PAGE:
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Your Life-Crisis Money Plan: How to Get Ready for the Worst That Could Happen

Suppose you lost your job, your health, or your spouse. Could you cope?

You may think you're prepared for any life crisis—but are you really? The day before his 65th birthday, Vera Jordan's husband, Arlin, noticed blood in his urine. Three months later he was dead of kidney cancer. For Vera there was little time to grieve: she needed to save his service station from bankruptcy.

"The only thing he ever cried about was leaving me in the mess I was in," says Vera, 71, who struggled to keep the business afloat long enough to sell it. "There were times I told God He had given me more than I could handle."

Every year millions of us face a fateful turn of events—an illness in the family, the death of a spouse, divorce, disability, job loss. And for many, the resulting tension and sadness are only heightened by financial pressures. Can I pay the bills? Hold on to the house? Who can I trust to help me manage?

Now that the U.S. economy is in a crisis of its own, this sense of emergency isn't confined to folks who suffer a sudden reversal. Maybe your cushion of home equity has thinned. Or that stable career no longer seems a sure thing. Then there's your retirement fund, the Amazing Disappearing Nest Egg. If life threw you a curve now, would you, like Vera Jordan, be scrambling for cash?

For two of every five older Americans, the answer is an unfortunate yes. A new survey, sponsored by AARP Financial, of adults 40 through 79 examined how we prepare for and react to the worst life has to offer. What it found should ring alarm bells. In this nation of optimists, the study shows, we're often overconfident before trouble strikes—and left shaken afterward.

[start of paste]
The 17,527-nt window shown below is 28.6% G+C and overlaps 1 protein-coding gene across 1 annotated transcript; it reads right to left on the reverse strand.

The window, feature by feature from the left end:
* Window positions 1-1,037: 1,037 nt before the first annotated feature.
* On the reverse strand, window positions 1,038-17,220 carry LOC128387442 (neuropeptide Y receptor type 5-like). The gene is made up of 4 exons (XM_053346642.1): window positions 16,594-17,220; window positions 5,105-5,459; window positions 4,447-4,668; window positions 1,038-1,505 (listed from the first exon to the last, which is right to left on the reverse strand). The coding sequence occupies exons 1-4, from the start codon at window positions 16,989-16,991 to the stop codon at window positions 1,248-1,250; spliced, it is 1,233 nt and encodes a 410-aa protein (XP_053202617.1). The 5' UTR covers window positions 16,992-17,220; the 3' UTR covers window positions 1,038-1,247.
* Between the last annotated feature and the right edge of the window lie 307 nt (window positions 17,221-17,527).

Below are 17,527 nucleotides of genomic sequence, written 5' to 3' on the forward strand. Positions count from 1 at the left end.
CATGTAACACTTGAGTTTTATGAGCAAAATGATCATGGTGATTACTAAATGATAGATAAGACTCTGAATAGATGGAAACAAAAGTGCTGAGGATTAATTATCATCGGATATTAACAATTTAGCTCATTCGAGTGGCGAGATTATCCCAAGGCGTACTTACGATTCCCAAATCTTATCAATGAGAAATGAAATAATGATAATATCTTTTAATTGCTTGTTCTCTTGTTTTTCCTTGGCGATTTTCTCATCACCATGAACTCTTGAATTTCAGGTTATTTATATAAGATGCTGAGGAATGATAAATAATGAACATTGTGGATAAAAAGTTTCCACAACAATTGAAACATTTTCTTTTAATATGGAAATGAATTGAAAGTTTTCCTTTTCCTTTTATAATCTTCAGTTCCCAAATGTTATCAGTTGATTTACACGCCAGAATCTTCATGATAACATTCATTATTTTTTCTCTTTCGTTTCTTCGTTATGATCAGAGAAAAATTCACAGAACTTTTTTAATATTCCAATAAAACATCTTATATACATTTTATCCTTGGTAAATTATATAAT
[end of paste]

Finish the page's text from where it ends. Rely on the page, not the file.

Take job loss: among those who have never known unemployment, 32 percent say they are "very prepared" to handle its financial impact. Yet only 12 percent of those who've actually been jobless look back and rate their readiness so highly. A more common reaction: 44 percent were angry at themselves for not having been better prepared. Overall, half of those surveyed who had weathered a life crisis called the financial impact they experienced "very significant."

57% of adults 40 through 79 have been through at least one life crisis.

"Let's face it," says Richard Hisey, president of AARP Financial, the financial-services subsidiary of AARP, "it's hard enough to contemplate these scenarios, let alone plan for them. At the same time, the reality is: sooner or later most of us land in crisis. A little preparation can go a long way."

So it's time to plan. Let's get started.


Myra Parker, 52, wasn't worried when she lost her job at an insurer in 2002. She had a severance of $45,000, unemployment benefits, a working spouse, and a sideline selling prepaid plans for legal services. But a year later her husband, Dennis, 65, a truck driver, was also laid off. "Then we were in a crunch," says Myra, who lives in Chalfont, Pennsylvania. "I had blown my severance enjoying life and doing home improvements. My problems were of my own making."

Must Do #1: Imagine the Worst

Just as she never guessed Dennis would be jobless, Myra didn't think it'd take years to find adequate full-time work.

"People always think bad things will never happen to them," says Peg Downey, a financial planner in Silver Spring, Maryland. "It makes our job really difficult because we come off as gloom-and-doomers."

People's optimism often masks fear, notes Spencer Sherman, author of The Cure for Money Madness (Broadway Books, 2009). "Most of us don't know how to look at our money objectively. What we bring to finances is fear, and fear makes us impulsive. We make decisions without checking the numbers. We say, 'Things will just work out.' "

That makes a gulp-inducing scenario a useful exercise. Sherman has clients plan a life with just half their money. "If you face your worst fears, you won't be immobilized by them," he says. "And you may surprise yourself. It refocuses you on what you really value."

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